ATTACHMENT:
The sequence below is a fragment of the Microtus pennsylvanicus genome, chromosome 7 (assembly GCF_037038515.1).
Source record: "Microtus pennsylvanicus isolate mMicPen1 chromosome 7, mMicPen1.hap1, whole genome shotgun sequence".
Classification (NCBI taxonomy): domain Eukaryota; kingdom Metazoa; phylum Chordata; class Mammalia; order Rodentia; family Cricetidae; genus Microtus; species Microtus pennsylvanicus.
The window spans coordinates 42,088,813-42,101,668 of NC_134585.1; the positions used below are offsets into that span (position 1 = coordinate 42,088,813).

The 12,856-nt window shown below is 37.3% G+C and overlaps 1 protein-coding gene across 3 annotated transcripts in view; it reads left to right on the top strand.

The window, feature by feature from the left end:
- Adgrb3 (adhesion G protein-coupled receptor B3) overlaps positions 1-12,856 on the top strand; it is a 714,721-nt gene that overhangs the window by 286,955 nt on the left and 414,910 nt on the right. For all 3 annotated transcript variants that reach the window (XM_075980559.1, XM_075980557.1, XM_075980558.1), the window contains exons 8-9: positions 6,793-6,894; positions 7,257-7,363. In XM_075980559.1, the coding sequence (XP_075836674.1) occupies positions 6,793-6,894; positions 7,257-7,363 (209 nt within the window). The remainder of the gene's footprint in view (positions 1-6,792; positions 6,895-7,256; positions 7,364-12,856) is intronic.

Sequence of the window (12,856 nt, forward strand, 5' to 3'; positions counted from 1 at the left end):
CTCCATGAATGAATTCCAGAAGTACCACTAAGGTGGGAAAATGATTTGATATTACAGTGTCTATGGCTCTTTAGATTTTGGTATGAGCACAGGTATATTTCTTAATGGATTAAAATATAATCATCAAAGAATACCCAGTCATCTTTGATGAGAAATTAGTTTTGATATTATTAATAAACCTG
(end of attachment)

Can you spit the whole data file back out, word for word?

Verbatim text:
The sequence below is a fragment of the Microtus pennsylvanicus genome, chromosome 7 (assembly GCF_037038515.1).
Source record: "Microtus pennsylvanicus isolate mMicPen1 chromosome 7, mMicPen1.hap1, whole genome shotgun sequence".
Classification (NCBI taxonomy): domain Eukaryota; kingdom Metazoa; phylum Chordata; class Mammalia; order Rodentia; family Cricetidae; genus Microtus; species Microtus pennsylvanicus.
The window spans coordinates 42,088,813-42,101,668 of NC_134585.1; the positions used below are offsets into that span (position 1 = coordinate 42,088,813).

The 12,856-nt window shown below is 37.3% G+C and overlaps 1 protein-coding gene across 3 annotated transcripts in view; it reads left to right on the top strand.

The window, feature by feature from the left end:
- Adgrb3 (adhesion G protein-coupled receptor B3) overlaps positions 1-12,856 on the top strand; it is a 714,721-nt gene that overhangs the window by 286,955 nt on the left and 414,910 nt on the right. For all 3 annotated transcript variants that reach the window (XM_075980559.1, XM_075980557.1, XM_075980558.1), the window contains exons 8-9: positions 6,793-6,894; positions 7,257-7,363. In XM_075980559.1, the coding sequence (XP_075836674.1) occupies positions 6,793-6,894; positions 7,257-7,363 (209 nt within the window). The remainder of the gene's footprint in view (positions 1-6,792; positions 6,895-7,256; positions 7,364-12,856) is intronic.

Sequence of the window (12,856 nt, forward strand, 5' to 3'; positions counted from 1 at the left end):
CTCCATGAATGAATTCCAGAAGTACCACTAAGGTGGGAAAATGATTTGATATTACAGTGTCTATGGCTCTTTAGATTTTGGTATGAGCACAGGTATATTTCTTAATGGATTAAAATATAATCATCAAAGAATACCCAGTCATCTTTGATGAGAAATTAGTTTTGATATTATTAATAAACCTG